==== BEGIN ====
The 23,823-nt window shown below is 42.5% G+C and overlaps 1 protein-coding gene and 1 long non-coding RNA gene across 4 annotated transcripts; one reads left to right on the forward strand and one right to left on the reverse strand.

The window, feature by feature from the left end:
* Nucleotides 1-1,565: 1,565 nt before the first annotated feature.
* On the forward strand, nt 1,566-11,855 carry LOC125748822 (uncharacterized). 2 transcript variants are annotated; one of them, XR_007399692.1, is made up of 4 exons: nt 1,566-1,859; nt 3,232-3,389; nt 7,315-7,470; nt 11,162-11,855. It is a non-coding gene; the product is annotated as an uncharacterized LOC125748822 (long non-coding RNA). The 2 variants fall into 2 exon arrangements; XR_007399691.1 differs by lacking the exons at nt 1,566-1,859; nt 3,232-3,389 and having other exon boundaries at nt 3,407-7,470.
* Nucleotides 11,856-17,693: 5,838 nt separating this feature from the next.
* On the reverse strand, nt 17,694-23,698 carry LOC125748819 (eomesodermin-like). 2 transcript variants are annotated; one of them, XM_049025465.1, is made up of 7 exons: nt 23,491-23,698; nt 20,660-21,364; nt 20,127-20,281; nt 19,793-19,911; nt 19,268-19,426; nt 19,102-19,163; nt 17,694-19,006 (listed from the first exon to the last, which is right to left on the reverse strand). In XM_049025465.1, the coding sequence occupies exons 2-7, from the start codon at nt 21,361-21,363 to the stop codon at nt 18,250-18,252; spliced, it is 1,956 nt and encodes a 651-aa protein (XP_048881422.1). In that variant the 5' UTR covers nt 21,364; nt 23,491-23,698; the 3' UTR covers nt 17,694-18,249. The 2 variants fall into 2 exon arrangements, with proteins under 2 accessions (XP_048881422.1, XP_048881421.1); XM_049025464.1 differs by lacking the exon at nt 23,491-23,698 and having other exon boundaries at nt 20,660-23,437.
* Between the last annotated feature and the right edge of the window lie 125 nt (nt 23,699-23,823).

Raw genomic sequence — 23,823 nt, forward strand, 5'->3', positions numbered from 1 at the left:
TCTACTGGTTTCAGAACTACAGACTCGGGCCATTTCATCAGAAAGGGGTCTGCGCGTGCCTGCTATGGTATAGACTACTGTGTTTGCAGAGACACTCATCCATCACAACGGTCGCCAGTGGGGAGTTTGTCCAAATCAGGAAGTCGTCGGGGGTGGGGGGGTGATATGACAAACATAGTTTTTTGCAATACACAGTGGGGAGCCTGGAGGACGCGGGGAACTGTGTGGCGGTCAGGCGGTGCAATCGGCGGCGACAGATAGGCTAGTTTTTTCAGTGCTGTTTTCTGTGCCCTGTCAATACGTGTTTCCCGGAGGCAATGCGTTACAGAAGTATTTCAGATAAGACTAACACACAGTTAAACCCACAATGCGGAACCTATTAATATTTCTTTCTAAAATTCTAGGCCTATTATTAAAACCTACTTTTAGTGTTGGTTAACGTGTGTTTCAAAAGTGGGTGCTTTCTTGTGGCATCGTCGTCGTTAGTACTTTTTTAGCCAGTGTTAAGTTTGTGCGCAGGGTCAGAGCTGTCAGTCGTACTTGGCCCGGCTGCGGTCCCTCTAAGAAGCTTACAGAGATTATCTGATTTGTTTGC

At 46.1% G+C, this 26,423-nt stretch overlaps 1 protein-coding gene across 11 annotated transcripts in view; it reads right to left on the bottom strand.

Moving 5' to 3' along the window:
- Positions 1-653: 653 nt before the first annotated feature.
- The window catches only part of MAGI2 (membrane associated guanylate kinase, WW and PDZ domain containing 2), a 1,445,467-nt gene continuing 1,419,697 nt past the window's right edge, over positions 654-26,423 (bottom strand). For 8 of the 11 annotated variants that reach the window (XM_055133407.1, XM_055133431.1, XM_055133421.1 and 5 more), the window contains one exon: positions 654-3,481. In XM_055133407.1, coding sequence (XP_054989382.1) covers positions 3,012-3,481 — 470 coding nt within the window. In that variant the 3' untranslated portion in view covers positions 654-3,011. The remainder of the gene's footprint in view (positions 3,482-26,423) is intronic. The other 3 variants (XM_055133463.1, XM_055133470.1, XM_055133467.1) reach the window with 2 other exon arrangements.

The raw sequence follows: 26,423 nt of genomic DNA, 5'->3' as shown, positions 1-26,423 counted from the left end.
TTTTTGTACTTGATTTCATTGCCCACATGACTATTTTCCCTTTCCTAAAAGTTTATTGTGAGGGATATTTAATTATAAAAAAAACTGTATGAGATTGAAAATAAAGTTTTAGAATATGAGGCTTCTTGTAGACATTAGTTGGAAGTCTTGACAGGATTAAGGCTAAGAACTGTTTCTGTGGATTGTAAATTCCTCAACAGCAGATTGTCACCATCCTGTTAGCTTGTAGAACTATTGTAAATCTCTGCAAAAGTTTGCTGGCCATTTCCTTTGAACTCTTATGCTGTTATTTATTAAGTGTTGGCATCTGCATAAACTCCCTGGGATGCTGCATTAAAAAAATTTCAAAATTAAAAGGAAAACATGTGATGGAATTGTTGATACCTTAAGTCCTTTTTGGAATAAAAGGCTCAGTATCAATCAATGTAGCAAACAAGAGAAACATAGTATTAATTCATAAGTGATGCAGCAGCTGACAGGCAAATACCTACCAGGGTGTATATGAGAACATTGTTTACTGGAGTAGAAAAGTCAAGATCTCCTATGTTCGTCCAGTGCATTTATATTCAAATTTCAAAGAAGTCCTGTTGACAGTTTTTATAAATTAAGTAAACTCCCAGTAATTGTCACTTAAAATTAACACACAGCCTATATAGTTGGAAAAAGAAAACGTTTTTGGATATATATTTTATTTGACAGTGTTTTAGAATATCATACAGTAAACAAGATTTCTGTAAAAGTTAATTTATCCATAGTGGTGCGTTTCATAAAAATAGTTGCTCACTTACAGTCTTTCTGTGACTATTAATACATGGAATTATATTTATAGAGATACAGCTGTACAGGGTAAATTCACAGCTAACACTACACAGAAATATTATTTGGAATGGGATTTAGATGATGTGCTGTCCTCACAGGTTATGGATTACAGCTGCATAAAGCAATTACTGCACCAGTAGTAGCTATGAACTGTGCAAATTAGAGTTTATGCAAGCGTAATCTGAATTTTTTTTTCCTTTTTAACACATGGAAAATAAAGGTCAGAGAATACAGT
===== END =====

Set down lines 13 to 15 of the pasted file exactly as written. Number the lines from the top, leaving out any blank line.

- The window catches only part of MAGI2 (membrane associated guanylate kinase, WW and PDZ domain containing 2), a 1,445,467-nt gene continuing 1,419,697 nt past the window's right edge, over positions 654-26,423 (bottom strand). For 8 of the 11 annotated variants that reach the window (XM_055133407.1, XM_055133431.1, XM_055133421.1 and 5 more), the window contains one exon: positions 654-3,481. In XM_055133407.1, coding sequence (XP_054989382.1) covers positions 3,012-3,481 — 470 coding nt within the window. In that variant the 3' untranslated portion in view covers positions 654-3,011. The remainder of the gene's footprint in view (positions 3,482-26,423) is intronic. The other 3 variants (XM_055133463.1, XM_055133470.1, XM_055133467.1) reach the window with 2 other exon arrangements.

The raw sequence follows: 26,423 nt of genomic DNA, 5'->3' as shown, positions 1-26,423 counted from the left end.
TTTTTGTACTTGATTTCATTGCCCACATGACTATTTTCCCTTTCCTAAAAGTTTATTGTGAGGGATATTTAATTATAAAAAAAACTGTATGAGATTGAAAATAAAGTTTTAGAATATGAGGCTTCTTGTAGACATTAGTTGGAAGTCTTGACAGGATTAAGGCTAAGAACTGTTTCTGTGGATTGTAAATTCCTCAACAGCAGATTGTCACCATCCTGTTAGCTTGTAGAACTATTGTAAATCTCTGCAAAAGTTTGCTGGCCATTTCCTTTGAACTCTTATGCTGTTATTTATTAAGTGTTGGCATCTGCATAAACTCCCTGGGATGCTGCATTAAAAAAATTTCAAAATTAAAAGGAAAACATGTGATGGAATTGTTGATACCTTAAGTCCTTTTTGGAATAAAAGGCTCAGTATCAATCAATGTAGCAAACAAGAGAAACATAGTATTAATTCATAAGTGATGCAGCAGCTGACAGGCAAATACCTACCAGGGTGTATATGAGAACATTGTTTACTGGAGTAGAAAAGTCAAGATCTCCTATGTTCGTCCAGTGCATTTATATTCAAATTTCAAAGAAGTCCTGTTGACAGTTTTTATAAATTAAGTAAACTCCCAGTAATTGTCACTTAAAATTAACACACAGCCTATATAGTTGGAAAAAGAAAACGTTTTTGGATATATATTTTATTTGACAGTGTTTTAGAATATCATACAGTAAACAAGATTTCTGTAAAAGTTAATTTATCCATAGTGGTGCGTTTCATAAAAATAGTTGCTCACTTACAGTCTTTCTGTGACTATTAATACATGGAATTATATTTATAGAGATACAGCTGTACAGGGTAAATTCACAGCTAACACTACACAGAAATATTATTTGGAATGGGATTTAGATGATGTGCTGTCCTCACAGGTTATGGATTACAGCTGCATAAAGCAATTACTGCACCAGTAGTAGCTATGAACTGTGCAAATTAGAGTTTATGCAAGCGTAATCTGAATTTTTTTTTCCTTTTTAACACATGGAAAATAAAGGTCAGAGAATACAGT